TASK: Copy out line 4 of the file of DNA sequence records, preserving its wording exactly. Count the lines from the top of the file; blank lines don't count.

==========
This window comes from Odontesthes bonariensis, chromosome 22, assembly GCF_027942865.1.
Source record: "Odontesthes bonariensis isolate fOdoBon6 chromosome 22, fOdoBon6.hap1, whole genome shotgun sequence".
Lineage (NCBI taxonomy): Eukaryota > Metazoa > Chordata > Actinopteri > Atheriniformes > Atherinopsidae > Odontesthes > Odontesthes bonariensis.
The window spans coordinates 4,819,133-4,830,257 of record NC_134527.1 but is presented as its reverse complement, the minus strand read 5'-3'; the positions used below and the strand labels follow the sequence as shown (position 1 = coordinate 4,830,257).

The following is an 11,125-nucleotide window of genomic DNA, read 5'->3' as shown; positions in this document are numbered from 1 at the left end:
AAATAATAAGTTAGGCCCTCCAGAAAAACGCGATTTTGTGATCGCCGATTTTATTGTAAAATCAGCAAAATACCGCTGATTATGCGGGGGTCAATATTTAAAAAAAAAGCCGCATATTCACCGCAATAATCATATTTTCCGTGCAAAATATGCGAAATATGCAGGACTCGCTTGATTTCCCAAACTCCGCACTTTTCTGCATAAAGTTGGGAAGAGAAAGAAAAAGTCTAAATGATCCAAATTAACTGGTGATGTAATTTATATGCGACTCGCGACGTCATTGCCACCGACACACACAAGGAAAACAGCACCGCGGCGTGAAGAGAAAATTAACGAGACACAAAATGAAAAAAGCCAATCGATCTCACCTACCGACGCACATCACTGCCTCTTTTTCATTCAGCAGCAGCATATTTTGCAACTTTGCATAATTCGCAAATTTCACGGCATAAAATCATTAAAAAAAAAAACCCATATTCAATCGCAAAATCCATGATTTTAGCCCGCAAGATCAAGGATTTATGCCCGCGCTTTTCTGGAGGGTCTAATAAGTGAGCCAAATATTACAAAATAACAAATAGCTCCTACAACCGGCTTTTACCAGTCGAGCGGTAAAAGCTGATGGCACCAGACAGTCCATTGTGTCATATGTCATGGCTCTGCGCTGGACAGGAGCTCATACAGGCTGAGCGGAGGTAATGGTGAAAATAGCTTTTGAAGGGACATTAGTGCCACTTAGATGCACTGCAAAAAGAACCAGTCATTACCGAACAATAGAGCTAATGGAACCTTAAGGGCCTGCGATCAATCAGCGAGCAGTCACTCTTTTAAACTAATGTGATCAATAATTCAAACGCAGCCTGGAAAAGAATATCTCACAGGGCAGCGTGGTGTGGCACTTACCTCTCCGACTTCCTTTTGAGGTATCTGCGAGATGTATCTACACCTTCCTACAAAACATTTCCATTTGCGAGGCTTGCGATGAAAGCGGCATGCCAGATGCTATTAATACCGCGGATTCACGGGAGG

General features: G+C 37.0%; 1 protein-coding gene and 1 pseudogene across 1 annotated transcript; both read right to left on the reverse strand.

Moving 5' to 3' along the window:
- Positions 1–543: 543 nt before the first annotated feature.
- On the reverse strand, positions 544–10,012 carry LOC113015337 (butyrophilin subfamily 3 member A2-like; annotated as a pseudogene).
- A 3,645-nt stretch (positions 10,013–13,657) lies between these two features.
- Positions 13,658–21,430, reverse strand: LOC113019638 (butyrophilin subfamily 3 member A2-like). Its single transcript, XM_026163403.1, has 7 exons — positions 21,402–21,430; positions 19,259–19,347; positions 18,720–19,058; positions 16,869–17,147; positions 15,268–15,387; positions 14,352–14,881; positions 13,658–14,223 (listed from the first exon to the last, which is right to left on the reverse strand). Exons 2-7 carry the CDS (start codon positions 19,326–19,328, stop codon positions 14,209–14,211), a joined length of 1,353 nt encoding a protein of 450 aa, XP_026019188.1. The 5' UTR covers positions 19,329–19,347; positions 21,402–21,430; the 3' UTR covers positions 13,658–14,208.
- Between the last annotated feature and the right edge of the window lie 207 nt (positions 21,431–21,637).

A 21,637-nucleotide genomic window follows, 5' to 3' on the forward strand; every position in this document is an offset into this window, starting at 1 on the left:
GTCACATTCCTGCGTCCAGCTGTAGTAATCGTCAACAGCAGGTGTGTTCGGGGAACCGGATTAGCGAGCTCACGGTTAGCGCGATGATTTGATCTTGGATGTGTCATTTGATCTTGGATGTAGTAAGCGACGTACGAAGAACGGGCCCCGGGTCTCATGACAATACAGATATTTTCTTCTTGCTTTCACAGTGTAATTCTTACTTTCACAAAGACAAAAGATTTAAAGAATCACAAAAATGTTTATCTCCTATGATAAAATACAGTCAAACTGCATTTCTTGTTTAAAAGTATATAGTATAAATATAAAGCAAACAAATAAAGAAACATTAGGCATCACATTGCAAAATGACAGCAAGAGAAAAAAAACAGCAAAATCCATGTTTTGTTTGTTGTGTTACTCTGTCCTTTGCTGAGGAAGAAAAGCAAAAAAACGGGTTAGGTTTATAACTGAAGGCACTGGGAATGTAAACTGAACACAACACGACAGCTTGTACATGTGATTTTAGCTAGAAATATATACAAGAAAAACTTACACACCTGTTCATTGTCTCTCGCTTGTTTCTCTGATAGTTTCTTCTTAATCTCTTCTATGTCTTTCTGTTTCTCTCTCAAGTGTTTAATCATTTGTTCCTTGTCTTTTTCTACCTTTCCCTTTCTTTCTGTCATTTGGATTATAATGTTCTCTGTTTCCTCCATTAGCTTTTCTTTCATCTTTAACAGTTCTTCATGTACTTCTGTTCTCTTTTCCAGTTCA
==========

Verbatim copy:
The window spans coordinates 4,819,133-4,830,257 of record NC_134527.1 but is presented as its reverse complement, the minus strand read 5'-3'; the positions used below and the strand labels follow the sequence as shown (position 1 = coordinate 4,830,257).